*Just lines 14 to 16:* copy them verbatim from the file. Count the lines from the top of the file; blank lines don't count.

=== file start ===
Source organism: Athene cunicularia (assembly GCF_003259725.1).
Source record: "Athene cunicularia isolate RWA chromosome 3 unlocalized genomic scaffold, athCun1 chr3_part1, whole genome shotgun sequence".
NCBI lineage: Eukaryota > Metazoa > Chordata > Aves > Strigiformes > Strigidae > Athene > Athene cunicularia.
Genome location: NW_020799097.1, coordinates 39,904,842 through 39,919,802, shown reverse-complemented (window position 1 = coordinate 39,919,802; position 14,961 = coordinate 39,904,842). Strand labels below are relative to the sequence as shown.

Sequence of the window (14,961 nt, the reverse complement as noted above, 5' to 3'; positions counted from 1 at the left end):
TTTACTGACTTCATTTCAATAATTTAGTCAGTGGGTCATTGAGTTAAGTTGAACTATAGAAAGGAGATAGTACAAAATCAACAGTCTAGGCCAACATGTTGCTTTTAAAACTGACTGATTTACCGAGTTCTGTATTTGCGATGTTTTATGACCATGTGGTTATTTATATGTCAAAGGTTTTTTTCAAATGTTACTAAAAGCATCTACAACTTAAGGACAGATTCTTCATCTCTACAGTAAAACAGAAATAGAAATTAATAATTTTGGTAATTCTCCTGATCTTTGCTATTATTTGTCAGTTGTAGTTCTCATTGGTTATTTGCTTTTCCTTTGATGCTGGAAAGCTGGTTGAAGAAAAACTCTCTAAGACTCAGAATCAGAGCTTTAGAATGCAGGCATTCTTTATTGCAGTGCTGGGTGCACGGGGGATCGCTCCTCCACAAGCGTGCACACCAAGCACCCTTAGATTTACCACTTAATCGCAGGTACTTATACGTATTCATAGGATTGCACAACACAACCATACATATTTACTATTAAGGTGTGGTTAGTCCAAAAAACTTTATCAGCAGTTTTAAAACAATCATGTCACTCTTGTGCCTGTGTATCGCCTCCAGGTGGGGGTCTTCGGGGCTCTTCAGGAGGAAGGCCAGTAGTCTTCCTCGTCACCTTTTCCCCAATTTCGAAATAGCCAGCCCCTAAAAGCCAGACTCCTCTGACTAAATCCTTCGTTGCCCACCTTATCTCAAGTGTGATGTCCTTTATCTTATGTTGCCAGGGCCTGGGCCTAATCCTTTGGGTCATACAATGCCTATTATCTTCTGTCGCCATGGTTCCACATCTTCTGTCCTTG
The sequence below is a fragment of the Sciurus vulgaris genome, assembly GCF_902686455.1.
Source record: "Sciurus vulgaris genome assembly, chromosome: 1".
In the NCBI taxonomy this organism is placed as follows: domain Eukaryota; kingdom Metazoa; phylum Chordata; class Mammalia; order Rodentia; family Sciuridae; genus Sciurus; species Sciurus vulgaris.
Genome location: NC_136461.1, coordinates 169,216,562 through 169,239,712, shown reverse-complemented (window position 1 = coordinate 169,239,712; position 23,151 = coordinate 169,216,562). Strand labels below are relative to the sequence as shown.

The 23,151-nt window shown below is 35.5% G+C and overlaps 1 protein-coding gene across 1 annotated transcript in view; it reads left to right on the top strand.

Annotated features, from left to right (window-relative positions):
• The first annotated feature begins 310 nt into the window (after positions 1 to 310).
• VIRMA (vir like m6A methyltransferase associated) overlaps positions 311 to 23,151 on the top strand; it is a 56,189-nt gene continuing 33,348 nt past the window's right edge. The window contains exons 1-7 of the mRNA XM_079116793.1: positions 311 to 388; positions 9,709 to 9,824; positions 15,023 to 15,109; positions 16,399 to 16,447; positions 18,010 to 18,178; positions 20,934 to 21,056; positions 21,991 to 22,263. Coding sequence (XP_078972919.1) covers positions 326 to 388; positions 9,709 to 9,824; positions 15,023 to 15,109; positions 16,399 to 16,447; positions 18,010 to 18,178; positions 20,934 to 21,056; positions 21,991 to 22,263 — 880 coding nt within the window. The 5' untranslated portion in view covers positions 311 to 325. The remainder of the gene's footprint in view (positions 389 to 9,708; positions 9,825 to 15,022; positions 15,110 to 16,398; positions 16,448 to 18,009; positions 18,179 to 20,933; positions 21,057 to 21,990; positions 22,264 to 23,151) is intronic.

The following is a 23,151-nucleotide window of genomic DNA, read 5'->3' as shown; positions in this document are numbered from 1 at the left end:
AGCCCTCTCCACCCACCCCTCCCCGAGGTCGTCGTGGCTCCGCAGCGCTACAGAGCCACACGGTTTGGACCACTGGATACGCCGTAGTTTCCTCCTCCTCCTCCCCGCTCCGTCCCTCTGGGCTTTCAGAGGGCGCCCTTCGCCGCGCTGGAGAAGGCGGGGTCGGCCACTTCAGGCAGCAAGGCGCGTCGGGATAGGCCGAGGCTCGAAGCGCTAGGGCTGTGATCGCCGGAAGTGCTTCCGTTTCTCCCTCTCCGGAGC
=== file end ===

• VIRMA (vir like m6A methyltransferase associated) overlaps positions 311 to 23,151 on the top strand; it is a 56,189-nt gene continuing 33,348 nt past the window's right edge. The window contains exons 1-7 of the mRNA XM_079116793.1: positions 311 to 388; positions 9,709 to 9,824; positions 15,023 to 15,109; positions 16,399 to 16,447; positions 18,010 to 18,178; positions 20,934 to 21,056; positions 21,991 to 22,263. Coding sequence (XP_078972919.1) covers positions 326 to 388; positions 9,709 to 9,824; positions 15,023 to 15,109; positions 16,399 to 16,447; positions 18,010 to 18,178; positions 20,934 to 21,056; positions 21,991 to 22,263 — 880 coding nt within the window. The 5' untranslated portion in view covers positions 311 to 325. The remainder of the gene's footprint in view (positions 389 to 9,708; positions 9,825 to 15,022; positions 15,110 to 16,398; positions 16,448 to 18,009; positions 18,179 to 20,933; positions 21,057 to 21,990; positions 22,264 to 23,151) is intronic.

The following is a 23,151-nucleotide window of genomic DNA, read 5'->3' as shown; positions in this document are numbered from 1 at the left end:
AGCCCTCTCCACCCACCCCTCCCCGAGGTCGTCGTGGCTCCGCAGCGCTACAGAGCCACACGGTTTGGACCACTGGATACGCCGTAGTTTCCTCCTCCTCCTCCCCGCTCCGTCCCTCTGGGCTTTCAGAGGGCGCCCTTCGCCGCGCTGGAGAAGGCGGGGTCGGCCACTTCAGGCAGCAAGGCGCGTCGGGATAGGCCGAGGCTCGAAGCGCTAGGGCTGTGATCGCCGGAAGTGCTTCCGTTTCTCCCTCTCCGGAGC